Eugene Havens and Percy at five months
The day that changed our lives
At 27 weeks gestation, our unborn son was diagnosed with Down syndrome. It was a shock. As parents with dreams for their child, Down syndrome felt like a life was ending, not beginning.
It wasn’t true, we’d learn. Down syndrome is not the enemy of a good life. It’s a condition, that’s all. We pressed on, knowing we wanted to meet our baby and help him.
We pressed on, knowing we wanted to meet our baby and help him.
Our first good news came from a renowned children’s hospital. Specialists there walked us through all the steps. They introduced us to a new world with positive news. We hadn’t believed the gloom and doom we’d been hearing about people with Down syndrome. We knew there had to be a life, a future for our son. And there would be.
We hadn’t met a baby with Down syndrome until that December evening when Percy was born. We couldn’t help thinking, “he’s not less at all. He’s more.” We were witnessing the hidden way this world works. Those who seem lesser are, often, greater.
Percy has charisma about him. People want to see him. Doctors, nurses. People in the store. On the street. They want to know the story of this special little guy.
The day that changed our lives was a change for the better.
So do we. Percy has an amazing life ahead. The day that changed our lives was a change for the better. If only expectant parents could know what we didn’t. A special-needs diagnosis is the beginning of a journey. Just like any other.
“My son Percy is teaching me, when you face big challenges you get huge blessings.”— Eugene Havens
Who am I?
I’m not a professional caregiver. I’m no expert. Like most, I came into special-needs parenting unexpectedly. What then?
Like most, I came into special-needs parenting unexpectedly.
I had a lot of things planned. My son coming into the world with special needs wasn’t one of them. It was a decision to push aside everything else for the inherited crisis of my son’s health. It wasn’t a difficult decision, not at all. It was a deliberate decision, however. Suddenly, Percy’s care affected every waking moment of my life for three years.
Parents in my situation have a few choices. If they learn of their child’s condition early like we did, they can make an unfortunate, permanent choice. They can also make a choice for life. And yet, the decisions don’t end there. Parents must sacrifice a large part of their personal lives, at least in the beginning. What will our attitudes be? Will we find a way to cope with a new normal? Will we enjoy our child in the process? Will it be a struggle? Will we let ourselves feel discouraged?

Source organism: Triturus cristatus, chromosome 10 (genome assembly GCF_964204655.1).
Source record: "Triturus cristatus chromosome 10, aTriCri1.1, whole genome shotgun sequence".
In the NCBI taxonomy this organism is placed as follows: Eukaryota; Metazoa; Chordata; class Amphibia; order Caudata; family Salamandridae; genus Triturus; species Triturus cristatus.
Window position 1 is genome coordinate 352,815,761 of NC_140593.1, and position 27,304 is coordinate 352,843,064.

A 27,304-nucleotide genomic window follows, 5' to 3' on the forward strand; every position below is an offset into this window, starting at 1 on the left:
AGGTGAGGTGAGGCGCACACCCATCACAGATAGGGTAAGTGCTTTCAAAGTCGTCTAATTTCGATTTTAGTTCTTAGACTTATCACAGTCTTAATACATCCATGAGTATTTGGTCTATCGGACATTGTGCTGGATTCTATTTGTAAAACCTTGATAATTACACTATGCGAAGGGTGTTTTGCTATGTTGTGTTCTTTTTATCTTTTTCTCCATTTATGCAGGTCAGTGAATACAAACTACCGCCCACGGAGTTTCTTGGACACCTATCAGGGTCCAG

When parents choose their children over themselves, it’s the highest form of love.
I’m writing this blog because, for me, these questions were real. When parents choose their children over themselves, it’s the highest form of love. And yet, there’s the day-to-day life we have to live afterward. What does it look like?
This blog is the culmination of three years of struggle to get my child healthy. It doesn’t play up the drama for clicks. It also doesn’t minimize the hardships. We’re sensitive to the portrayal of children with special needs. We want new parents just finding out the diagnosis to choose life like we did. And yet, people know it’s a struggle. I don’t think most parents are afraid of struggle. They want to know, is the outcome worth it? Can I do it? I believe many parents are looking for a reason to say yes. They need to hear real experiences over crafted narratives.
Raising my son Percy has been the most challenging thing I’ve ever done. If you know anything about me, it’s saying something. I moved to New York City at the age of 21. I broke in the competitive media industry. I’ve spent years pursuing a career writing books. I started my own literary press. Then, with my wife I moved to a rural community that is the opposite of the world I knew and preferred.
This blog is the culmination of three years of struggle to get my child healthy.
All to say, I’ve sought out challenges. It’s nothing compared to helping to nurture the life of your own child, especially when that child has serious health and developmental problems. Is the outcome worth it? Could I do it? I found out. Now, I’d like to share those experiences with you on this blog.
Please share your experiences as well. Let me know what you think. Contact us.